50 Questions: The Bible, part 1

7 Apr

On another blog Tim has been writing answers to a series of questions asked by a Latter Day Saint named Greg Trimble. The list was titled 51 Questions That Might Lead You To Mormonism. So far Tim has posts 5 parts in his series, and I don’t know how many more it will take to answer all 51. However, in part 4 he mentions another list of questions that was made back in 2001. This was titled 50 Questions to Ask Mormons. So, I have decided to follow Tim’s example and make a short series to answer these 50 questions.

I will answer the questions in the order they are given and in the categories they are sorted into. Each post will be less than 1000 words, so only a few questions will be answered in each.

Read 50 Questions: Prophets, part 1; Prophets, part 2; Mormon Scriptures, part 1; Mormon Scriptures, part 2; Mormon Scripture, part 3; Mormon Scripture, part 4



  1. If marriage is essential to achieve exaltation, why did Paul say that it is good for a man not to marry (1 Corinthians 7:1)? 

Read the chapter again.

Verse 1

Now concerning the things whereof ye wrote unto me: It is good for a man not to touch a woman.

Paul is not saying that is it good not to marry. The Corinthian saints had previously written to him and had said this, and now Paul is going to address this concern. We are not given the context in which the statement was made; only that it was.

Now, in verse 2 Paul does seem to agree with this, but in later verses Paul clearly states that he is writing his own opinion, which is not to be taken as a command from God. For instance, verse six “But I speak this by way of permission, and not of commandment.” In verse ten it is “not [him], but the Lord” that speaks to those already married. Then in verse 12, “To the rest [Paul speaks], not the Lord.”

It may be asked why Paul was giving his personal opinion and why it appears to contradict the gospel revealed in these last days. While we do not know the particulars, Paul does say that his advice “is good for the present distress” (verse 26). So, we can conclude that there was a particular event or situation in Corinth at this time that lead Paul to give this advice. We do not know what this was, but it is sufficient to know that there was a specific reason for the advice, which means that it does not apply to us today.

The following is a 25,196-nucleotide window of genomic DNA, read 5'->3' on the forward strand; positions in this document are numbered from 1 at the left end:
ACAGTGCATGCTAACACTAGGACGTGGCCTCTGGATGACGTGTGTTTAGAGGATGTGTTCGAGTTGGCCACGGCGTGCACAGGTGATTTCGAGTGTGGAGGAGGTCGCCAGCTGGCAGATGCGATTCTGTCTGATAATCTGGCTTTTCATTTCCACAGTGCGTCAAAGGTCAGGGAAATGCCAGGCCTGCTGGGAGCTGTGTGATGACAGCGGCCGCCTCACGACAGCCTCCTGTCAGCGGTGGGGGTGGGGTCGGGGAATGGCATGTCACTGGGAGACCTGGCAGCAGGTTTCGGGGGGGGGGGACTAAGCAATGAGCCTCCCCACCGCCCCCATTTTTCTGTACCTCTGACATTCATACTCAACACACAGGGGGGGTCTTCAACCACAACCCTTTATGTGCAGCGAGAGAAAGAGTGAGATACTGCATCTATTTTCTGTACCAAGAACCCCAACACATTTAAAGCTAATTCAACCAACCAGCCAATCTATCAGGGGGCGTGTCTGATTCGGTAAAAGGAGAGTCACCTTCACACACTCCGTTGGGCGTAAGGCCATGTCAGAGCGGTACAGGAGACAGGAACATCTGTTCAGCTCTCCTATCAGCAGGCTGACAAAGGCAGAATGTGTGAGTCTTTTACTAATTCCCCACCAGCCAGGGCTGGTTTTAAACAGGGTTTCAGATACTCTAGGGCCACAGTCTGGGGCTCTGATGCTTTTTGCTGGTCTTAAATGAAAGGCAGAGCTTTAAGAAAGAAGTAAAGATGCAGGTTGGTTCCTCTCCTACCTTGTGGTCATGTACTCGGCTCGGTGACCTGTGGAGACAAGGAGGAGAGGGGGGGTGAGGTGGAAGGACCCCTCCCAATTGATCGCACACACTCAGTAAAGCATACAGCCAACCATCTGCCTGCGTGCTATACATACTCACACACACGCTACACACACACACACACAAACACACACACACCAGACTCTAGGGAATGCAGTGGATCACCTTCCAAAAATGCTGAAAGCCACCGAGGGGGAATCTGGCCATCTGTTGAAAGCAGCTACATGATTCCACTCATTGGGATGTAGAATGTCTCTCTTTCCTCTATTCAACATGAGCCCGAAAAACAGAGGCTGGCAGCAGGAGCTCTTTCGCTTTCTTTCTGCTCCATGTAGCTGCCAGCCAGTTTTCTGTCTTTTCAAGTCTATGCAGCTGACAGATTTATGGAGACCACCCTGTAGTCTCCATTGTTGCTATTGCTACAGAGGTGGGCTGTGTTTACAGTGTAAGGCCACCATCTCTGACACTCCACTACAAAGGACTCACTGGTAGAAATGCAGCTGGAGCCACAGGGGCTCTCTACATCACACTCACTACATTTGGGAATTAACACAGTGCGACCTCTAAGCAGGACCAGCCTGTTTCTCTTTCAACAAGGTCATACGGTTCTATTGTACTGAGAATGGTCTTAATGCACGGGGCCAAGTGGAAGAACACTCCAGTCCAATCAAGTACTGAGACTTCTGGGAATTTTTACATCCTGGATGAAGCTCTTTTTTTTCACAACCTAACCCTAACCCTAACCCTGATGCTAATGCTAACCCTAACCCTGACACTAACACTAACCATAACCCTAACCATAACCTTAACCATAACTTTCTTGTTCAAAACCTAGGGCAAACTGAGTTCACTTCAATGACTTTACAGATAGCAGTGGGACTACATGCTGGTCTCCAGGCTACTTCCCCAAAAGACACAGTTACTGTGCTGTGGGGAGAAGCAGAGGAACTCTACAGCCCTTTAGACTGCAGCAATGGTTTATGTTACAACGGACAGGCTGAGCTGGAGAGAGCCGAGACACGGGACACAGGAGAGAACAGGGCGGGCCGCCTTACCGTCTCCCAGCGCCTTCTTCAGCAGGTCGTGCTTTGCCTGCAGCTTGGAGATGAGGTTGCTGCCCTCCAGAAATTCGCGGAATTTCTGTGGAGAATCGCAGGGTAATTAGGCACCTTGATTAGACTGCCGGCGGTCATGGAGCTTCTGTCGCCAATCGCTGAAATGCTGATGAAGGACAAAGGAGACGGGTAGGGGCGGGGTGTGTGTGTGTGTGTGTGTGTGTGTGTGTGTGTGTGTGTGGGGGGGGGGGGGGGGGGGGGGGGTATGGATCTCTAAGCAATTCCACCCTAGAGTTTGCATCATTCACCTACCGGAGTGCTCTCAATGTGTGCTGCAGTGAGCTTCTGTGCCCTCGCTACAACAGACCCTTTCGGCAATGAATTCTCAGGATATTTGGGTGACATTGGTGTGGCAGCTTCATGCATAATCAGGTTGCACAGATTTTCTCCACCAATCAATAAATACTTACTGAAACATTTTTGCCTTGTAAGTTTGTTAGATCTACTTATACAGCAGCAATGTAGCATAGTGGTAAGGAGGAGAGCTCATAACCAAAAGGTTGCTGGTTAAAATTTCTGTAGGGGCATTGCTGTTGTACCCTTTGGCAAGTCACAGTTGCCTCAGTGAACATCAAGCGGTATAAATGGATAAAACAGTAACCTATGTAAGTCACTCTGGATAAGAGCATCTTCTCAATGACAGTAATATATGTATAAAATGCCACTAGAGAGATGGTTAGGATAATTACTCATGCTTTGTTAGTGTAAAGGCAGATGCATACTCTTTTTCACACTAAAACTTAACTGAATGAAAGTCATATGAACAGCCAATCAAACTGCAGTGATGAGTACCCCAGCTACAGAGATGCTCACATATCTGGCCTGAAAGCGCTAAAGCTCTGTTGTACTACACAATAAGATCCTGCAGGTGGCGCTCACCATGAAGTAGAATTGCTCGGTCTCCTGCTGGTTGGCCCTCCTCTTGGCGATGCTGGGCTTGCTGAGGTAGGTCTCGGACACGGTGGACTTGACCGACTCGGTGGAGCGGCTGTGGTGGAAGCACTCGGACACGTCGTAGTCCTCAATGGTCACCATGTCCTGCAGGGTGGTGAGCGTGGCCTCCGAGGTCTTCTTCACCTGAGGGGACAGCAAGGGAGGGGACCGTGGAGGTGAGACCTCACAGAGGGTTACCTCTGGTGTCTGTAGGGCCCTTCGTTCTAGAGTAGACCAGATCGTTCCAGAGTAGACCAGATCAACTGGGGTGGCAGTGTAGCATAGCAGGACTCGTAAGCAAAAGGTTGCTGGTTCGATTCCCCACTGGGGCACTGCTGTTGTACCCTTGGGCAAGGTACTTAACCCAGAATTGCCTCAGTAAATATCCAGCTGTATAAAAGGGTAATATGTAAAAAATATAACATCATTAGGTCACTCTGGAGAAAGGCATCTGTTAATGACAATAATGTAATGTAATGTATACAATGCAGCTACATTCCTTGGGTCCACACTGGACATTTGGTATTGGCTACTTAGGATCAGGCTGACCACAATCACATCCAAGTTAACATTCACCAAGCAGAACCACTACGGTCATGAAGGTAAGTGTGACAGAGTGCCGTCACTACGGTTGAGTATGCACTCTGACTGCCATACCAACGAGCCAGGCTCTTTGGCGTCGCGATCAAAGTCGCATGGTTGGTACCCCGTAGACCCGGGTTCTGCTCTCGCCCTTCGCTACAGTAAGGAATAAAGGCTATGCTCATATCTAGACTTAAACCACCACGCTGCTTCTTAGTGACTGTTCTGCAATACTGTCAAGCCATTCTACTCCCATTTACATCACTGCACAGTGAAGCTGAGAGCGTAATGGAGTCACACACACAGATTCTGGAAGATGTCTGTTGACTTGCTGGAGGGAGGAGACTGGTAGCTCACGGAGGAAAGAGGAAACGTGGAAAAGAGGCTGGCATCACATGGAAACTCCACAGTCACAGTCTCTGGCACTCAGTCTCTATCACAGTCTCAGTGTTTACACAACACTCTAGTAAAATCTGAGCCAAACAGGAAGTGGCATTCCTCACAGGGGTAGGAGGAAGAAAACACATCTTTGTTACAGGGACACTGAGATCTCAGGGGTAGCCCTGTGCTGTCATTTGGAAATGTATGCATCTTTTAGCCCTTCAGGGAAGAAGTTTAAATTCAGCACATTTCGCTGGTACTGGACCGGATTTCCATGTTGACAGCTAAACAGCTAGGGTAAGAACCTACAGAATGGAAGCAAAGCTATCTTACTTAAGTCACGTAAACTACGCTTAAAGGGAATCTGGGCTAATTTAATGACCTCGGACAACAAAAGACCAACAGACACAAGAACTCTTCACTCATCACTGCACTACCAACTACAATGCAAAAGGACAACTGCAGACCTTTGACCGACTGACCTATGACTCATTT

1. Since the Word of Wisdom teaches us to abstain from alcohol, why did Paul encourage Timothy to drink wine for his stomach (1 Timothy 5:23)? 

Because it was a different time and they lived under a different health code. The Law of Moses does not forbid all alcohol, but only strong drink. Paul and the early Christians lived under a similar law. The reasons are many, and include the condition of drinking water at the time, as well as the medicinal uses of wine. This later one is alluded to in the verse in question. Today the drinking water is generally more sanitary and we have other medicines that work better.

  1. If obeying the Word of Wisdom – which tells us to abstain from caffeine, alcohol and tobacco – is important for our exaltation, why did Jesus say that there is nothing that can enter a man to make him defiled (Mark 7:15)? 

“”It is not the abstaining from harmful substances that a man becomes defiled, but in violating the commands of God.”

Continue reading in Mark 7 and you will see that Christ says the things that defile a man come from the heart. So, if God has commanded us not to drink alcohol, and yet we choose to do so, we are defiled because out of our hearts has come wickedness.

(And note that the Word of Wisdom actually never mentions Caffeine)

  1. If Jesus is the Jehovah of the Old Testament and Elohim is referred to as God in the Old Testament, can you explain Deuteronomy 6:4 to me: “Hear, O Israel: the LORD (Jehovah) our God (Elohim) is one LORD (Jehovah)? 

First of all this question assumes that Jehovah is never referred to as God in the Old Testament, and that is not the case. On many occasions Jehovah is called God in the Old Testament. (Genesis 2: 4; Genesis 28: 13).

The question also assumes that the word Elohim is always used to refer to the Father. This is also not the case. Take for instance Psalms 82: 6, in which the term is simply translated as gods (or angels in some translations).

So, when we realize that Elohim, while it can be a name for the Father, can also be used in its literal meaning of gods, we can start to see the meaning of Deuteronomy 6: 4 and other such passages. Jesus is God, or a member of the Godhead, which can also be referred to as Elohim (meaning gods). So, this verse is affirming both Christ’s Godhead as well as his unique roll as Jehovah.


2 Responses to “50 Questions: The Bible, part 1”

  1. earthchanges April 14, 2015 at 12:03 pm #

    Our Good Friday blog has a link to the newly updated Scriptures of Jesus if you are interested, love and light Scott.

    • shematwater April 14, 2015 at 4:36 pm #

      I am always interested, but I would ask if it would materially alter the meaning of the passages in question?

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